How Should You Handle Submarining In Dating? Here's What To Say When An Ex Suddenly Resurfaces

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If you're not yet familiar with this nautical term, submarining is a new dating trend where someone you've been seeing, talking to, or even seriously dating suddenly disappears from your radar and then "resurfaces" (a la the trend's namesake) months later with no explanation whatsoever. Instead of offering an apology, the submariner will pretend nothing happened and attempt to pick up where things left off or ~casually chat~ while ignoring the rather large elephant in the room. Needless to say, it's incredibly rude, selfish behavior that leaves the person being submarined hurt, confused, and (hopefully) angry.

"Disappearing from someone's life and then reappearing without apology is a horrible way to treat anyone — especially a romantic partner," Jill Whitney, LMFT and owner of KeepTheTalkGoing.com, a blog dedicated to helping people improve communication about relationships and intimacy, tells Bustle. "It's selfish in the extreme to take off for your own reasons without considering the effect that has on your partner. He or she is confused, hurt, and worried that something happened to you. He or she spends hours analyzing what might have gone wrong."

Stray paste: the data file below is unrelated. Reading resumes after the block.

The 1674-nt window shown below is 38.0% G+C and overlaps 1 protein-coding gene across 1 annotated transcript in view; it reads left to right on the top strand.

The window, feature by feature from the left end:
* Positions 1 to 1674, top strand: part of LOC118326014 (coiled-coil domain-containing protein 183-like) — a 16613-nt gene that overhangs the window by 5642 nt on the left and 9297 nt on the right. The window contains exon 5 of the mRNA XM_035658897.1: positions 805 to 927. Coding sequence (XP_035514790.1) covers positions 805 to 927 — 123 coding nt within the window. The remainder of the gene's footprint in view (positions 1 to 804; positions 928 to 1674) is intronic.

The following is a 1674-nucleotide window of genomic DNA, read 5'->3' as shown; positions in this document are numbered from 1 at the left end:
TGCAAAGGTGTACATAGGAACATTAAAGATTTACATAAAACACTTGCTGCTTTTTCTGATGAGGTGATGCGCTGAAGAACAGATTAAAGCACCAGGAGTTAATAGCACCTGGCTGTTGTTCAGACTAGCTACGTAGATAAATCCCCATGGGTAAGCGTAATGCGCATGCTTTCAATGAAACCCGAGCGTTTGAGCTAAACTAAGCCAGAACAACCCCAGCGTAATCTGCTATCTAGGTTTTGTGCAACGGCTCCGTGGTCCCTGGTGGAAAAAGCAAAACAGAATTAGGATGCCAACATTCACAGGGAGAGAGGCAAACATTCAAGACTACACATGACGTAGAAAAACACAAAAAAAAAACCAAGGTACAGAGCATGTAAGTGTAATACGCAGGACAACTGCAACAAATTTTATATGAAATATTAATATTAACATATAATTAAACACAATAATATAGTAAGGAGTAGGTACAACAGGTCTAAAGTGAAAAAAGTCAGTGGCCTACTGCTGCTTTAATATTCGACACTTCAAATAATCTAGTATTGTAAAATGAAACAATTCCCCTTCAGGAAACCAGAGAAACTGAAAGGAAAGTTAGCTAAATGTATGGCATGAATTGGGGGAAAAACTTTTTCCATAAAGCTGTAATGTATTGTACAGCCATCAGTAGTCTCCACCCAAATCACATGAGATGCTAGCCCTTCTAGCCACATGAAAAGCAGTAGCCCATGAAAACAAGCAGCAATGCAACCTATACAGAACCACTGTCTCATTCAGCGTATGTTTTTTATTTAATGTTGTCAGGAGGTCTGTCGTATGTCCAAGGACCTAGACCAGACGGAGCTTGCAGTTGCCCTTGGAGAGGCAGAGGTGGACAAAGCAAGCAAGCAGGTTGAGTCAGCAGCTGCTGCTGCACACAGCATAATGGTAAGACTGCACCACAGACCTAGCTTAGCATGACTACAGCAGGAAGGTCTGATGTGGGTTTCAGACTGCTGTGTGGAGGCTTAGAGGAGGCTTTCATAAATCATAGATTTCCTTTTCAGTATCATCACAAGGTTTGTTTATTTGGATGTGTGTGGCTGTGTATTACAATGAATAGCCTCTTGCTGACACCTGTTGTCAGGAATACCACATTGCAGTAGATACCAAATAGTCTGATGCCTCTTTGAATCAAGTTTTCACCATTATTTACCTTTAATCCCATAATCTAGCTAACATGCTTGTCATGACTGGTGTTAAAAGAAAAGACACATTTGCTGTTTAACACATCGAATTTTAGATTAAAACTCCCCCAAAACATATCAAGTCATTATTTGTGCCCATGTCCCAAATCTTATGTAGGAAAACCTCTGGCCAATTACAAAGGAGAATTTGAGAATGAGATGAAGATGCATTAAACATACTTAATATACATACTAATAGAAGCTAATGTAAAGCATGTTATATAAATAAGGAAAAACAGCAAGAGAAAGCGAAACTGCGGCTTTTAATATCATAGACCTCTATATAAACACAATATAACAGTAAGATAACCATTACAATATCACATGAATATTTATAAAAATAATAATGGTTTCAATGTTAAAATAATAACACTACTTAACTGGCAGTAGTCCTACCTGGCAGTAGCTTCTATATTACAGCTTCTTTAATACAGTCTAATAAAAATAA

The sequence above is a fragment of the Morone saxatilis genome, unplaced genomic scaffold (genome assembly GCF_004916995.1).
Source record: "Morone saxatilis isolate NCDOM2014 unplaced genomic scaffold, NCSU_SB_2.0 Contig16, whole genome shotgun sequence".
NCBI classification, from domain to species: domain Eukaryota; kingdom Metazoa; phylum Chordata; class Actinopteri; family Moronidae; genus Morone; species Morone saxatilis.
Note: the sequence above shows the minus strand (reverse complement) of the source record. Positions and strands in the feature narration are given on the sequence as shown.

As someone who's experienced this many times over the course of my dating career, I can personally attest to how much it sucks: it's bad enough to be left without closure when someone disappears on you, but when you add in the extra layer of confusion and hurt when they then pop back up without saying sorry, it can really take a toll on you. But if submarining is so crappy, why do people do it in the first place?

"I suspect people disappear without warning because they want to avoid the awkwardness of actually ending the relationship," Whitney says. "It's bad enough to break up with someone by text, but if someone can't muster the guts to do even that...what a selfish wimp. Or, they may see someone 'better' on the horizon, but they want to keep their options open with you."

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Why Does Submarining Hurt So Much?

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To the submariner, disappearing might seem like the "easy way out," but it's super insensitive and unfair to the other person to totally ghost them just to avoid the awkwardness of a breakup — and reaching out later, when it's convenient for you, without addressing your crappy exit months prior... that makes it even worse.

"Being left hurts, but it's nothing like the hurt of being abandoned without explanation."

"Most people who experience this kind of abandonment go through months of emotional turmoil trying to sort things out," Whitney says. "It sucks. Meanwhile the submariner is happily off doing whatever, until it suits him or her to pop back up again. Of course, people are entitled to leave relationships or say they want a break. They just need to [toughen] up and say that's what they're doing. Being left hurts, but it's nothing like the hurt of being abandoned without explanation."

What To Say To Someone Who Submarines You